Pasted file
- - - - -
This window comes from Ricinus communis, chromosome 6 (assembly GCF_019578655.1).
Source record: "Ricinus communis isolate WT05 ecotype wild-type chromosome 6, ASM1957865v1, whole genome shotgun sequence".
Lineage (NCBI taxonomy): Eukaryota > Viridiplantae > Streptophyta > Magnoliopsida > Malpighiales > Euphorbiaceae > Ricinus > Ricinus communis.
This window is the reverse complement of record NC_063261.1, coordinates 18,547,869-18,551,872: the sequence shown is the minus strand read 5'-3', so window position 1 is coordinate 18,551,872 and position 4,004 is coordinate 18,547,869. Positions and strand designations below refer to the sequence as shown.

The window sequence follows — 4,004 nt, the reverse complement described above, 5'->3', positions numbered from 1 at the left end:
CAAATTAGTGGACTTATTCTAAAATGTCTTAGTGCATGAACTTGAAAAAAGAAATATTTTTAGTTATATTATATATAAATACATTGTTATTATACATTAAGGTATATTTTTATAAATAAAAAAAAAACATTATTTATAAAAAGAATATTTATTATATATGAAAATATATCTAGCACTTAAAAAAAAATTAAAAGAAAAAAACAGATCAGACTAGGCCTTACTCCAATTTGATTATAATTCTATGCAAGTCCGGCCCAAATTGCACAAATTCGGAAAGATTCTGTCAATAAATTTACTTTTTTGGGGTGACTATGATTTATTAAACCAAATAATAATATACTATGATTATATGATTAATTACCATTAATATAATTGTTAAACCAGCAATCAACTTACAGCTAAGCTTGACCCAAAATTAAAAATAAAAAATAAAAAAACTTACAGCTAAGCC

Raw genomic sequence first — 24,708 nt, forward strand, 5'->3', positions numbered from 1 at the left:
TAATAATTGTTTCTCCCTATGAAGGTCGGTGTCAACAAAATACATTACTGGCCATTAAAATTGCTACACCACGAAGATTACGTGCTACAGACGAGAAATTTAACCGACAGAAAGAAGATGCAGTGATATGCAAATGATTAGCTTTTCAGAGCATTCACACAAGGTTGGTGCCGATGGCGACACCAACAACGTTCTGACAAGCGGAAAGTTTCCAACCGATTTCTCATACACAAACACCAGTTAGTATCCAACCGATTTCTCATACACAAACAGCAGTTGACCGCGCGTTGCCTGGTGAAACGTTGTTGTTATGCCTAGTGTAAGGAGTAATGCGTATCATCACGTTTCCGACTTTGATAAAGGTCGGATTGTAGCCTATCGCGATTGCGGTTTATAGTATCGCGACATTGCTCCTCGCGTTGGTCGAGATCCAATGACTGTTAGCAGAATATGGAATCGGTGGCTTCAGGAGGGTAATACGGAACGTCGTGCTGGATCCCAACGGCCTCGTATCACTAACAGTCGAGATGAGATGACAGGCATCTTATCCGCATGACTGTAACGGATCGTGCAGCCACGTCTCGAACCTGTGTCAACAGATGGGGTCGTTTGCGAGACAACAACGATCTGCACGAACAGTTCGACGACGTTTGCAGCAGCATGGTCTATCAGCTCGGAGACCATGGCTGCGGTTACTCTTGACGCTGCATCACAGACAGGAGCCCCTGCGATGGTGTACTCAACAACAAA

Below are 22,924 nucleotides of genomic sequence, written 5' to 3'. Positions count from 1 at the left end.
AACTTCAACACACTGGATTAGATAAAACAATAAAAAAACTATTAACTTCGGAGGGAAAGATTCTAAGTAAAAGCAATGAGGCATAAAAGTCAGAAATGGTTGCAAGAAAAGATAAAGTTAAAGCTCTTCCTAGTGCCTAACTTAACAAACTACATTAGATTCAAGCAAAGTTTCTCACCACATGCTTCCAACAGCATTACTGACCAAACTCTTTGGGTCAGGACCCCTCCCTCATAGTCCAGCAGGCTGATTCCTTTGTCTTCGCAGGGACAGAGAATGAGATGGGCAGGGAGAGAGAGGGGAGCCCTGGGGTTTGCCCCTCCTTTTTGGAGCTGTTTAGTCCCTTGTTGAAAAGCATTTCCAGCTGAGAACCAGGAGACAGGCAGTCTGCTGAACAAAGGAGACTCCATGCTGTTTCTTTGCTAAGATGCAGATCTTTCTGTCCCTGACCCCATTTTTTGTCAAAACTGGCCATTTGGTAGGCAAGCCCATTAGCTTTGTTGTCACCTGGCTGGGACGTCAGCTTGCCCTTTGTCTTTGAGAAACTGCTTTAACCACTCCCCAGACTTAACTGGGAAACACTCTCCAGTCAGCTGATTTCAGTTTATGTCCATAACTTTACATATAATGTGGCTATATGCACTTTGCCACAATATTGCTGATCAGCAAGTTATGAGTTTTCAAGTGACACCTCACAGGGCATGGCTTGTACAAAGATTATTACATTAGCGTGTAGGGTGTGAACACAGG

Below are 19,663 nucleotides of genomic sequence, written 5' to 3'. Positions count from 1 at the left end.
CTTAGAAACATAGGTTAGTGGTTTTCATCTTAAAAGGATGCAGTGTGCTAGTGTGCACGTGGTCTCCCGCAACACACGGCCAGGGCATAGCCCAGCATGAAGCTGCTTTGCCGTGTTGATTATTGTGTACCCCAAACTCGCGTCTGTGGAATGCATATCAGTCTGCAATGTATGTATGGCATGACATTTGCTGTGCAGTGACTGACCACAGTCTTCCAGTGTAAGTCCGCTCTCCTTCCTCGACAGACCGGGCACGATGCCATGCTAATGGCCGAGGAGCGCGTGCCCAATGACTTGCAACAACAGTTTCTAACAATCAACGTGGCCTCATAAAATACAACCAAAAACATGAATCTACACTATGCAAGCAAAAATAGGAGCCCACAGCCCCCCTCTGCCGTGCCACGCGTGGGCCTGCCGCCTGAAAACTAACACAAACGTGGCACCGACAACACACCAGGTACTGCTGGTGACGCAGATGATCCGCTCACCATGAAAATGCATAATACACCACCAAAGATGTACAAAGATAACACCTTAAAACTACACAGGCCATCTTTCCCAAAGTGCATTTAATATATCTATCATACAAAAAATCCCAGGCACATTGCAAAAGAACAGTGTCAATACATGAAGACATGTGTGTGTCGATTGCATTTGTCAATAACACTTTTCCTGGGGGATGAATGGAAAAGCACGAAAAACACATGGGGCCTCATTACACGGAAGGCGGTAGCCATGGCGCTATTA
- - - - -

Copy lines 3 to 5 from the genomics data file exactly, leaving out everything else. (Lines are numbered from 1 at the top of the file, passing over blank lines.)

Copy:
Lineage (NCBI taxonomy): Eukaryota > Viridiplantae > Streptophyta > Magnoliopsida > Malpighiales > Euphorbiaceae > Ricinus > Ricinus communis.
This window is the reverse complement of record NC_063261.1, coordinates 18,547,869-18,551,872: the sequence shown is the minus strand read 5'-3', so window position 1 is coordinate 18,551,872 and position 4,004 is coordinate 18,547,869. Positions and strand designations below refer to the sequence as shown.

The window sequence follows — 4,004 nt, the reverse complement described above, 5'->3', positions numbered from 1 at the left end: